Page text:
AP English 3
18 March 2013
YouTube: The Future of Education
Since its launch in 2005, YouTube has been a source for videos of every variety. Famous for videos like “Charlie Bit My Finger” and “Lamas with Hats”, YouTube has been a great place to laugh and escape from ordinary life. It is from these humble beginnings that video blogs (aka vlogs) began to thrive. As a seeming microcosm of YouTube itself, these vlogs branched into hundreds of different subject matters. The most surprising and delighting of which was education; a subject previously monopolized by federal and private school systems. This new avenue for both education and YouTube has created “a community of learners” in a setting which is “very much like a classroom” (John Green). And although it is not a classroom right now, within the few decades it may be a large part of what ‘traditional’ schools use to teach there technology inclined students.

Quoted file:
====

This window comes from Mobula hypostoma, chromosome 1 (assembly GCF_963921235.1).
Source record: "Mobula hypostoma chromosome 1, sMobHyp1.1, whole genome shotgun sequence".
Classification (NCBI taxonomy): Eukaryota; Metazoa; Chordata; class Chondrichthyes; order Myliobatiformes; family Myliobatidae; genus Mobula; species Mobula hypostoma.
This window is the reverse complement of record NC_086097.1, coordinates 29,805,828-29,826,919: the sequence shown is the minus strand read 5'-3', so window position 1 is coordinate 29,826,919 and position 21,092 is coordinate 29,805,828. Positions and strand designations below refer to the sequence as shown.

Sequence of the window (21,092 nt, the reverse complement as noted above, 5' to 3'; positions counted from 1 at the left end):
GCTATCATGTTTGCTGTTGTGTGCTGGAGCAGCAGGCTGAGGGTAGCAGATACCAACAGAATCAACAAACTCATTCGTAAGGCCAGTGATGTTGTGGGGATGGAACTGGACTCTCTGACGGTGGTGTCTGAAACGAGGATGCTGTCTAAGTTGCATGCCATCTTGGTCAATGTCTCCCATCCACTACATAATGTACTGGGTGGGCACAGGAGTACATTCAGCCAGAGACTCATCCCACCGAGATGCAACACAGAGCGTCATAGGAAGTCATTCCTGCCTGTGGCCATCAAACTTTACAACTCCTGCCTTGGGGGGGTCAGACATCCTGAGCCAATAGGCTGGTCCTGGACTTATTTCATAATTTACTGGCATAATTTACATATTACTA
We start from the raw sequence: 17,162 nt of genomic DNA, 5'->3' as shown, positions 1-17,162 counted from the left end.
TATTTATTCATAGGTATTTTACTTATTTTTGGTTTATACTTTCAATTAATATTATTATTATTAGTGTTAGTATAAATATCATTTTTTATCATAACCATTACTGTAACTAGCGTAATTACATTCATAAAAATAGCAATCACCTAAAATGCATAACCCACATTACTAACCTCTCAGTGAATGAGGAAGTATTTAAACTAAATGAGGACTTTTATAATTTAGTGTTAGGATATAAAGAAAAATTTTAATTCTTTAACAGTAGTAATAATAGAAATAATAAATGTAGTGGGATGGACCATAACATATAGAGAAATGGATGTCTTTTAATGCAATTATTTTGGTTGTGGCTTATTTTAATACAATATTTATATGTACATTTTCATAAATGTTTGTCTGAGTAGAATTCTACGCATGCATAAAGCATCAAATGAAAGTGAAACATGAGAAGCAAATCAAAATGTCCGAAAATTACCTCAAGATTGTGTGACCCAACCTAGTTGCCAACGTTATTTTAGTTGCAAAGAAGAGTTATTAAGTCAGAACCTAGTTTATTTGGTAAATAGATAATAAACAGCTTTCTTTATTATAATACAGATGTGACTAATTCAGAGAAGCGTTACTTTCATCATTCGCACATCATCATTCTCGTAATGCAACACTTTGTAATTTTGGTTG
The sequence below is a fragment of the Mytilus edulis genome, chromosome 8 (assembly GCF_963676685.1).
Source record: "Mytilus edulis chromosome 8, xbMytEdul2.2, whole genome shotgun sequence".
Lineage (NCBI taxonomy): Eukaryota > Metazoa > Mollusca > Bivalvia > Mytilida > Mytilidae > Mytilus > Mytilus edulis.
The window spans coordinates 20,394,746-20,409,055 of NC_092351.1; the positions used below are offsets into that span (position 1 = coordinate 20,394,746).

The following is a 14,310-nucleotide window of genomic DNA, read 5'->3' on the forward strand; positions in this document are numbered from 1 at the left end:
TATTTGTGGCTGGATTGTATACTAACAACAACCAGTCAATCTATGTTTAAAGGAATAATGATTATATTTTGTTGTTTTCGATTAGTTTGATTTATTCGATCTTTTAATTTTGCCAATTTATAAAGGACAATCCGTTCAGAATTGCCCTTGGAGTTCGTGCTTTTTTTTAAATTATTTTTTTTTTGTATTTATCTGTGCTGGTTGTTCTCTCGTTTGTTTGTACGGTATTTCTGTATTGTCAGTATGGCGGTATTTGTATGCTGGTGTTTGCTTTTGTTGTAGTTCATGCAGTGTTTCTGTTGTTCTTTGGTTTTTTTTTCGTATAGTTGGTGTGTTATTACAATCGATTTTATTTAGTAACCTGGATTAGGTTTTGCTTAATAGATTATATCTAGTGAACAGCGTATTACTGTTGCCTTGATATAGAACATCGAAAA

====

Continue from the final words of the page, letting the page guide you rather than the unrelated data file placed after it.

The purpose of learning has, in the 21st century at least, been about the betterment of the student, their community and mankind as a whole through the use of technology. The traditional classroom however is mediocre at helping students reach their technological and social goals. One of the largest problems is that teachers simply cannot move ar the right pace for everyone. Those who do not understand the material the first or even second time it is presented are left behind and those who understood the topic before the class began are being dragged down and kept from truly excelling. (Grey) such will always be the case with our teachers, or will it? Let’s imagine for a moment a collage class. The most common form of teaching is the lecture format in which a speech is given by the teacher with the students taking notes. This is the epitome of a single speed teacher, yet we call collage higher learning. There must be something effective in this style of teaching, since it continues to turn out good students, but its flaws are...
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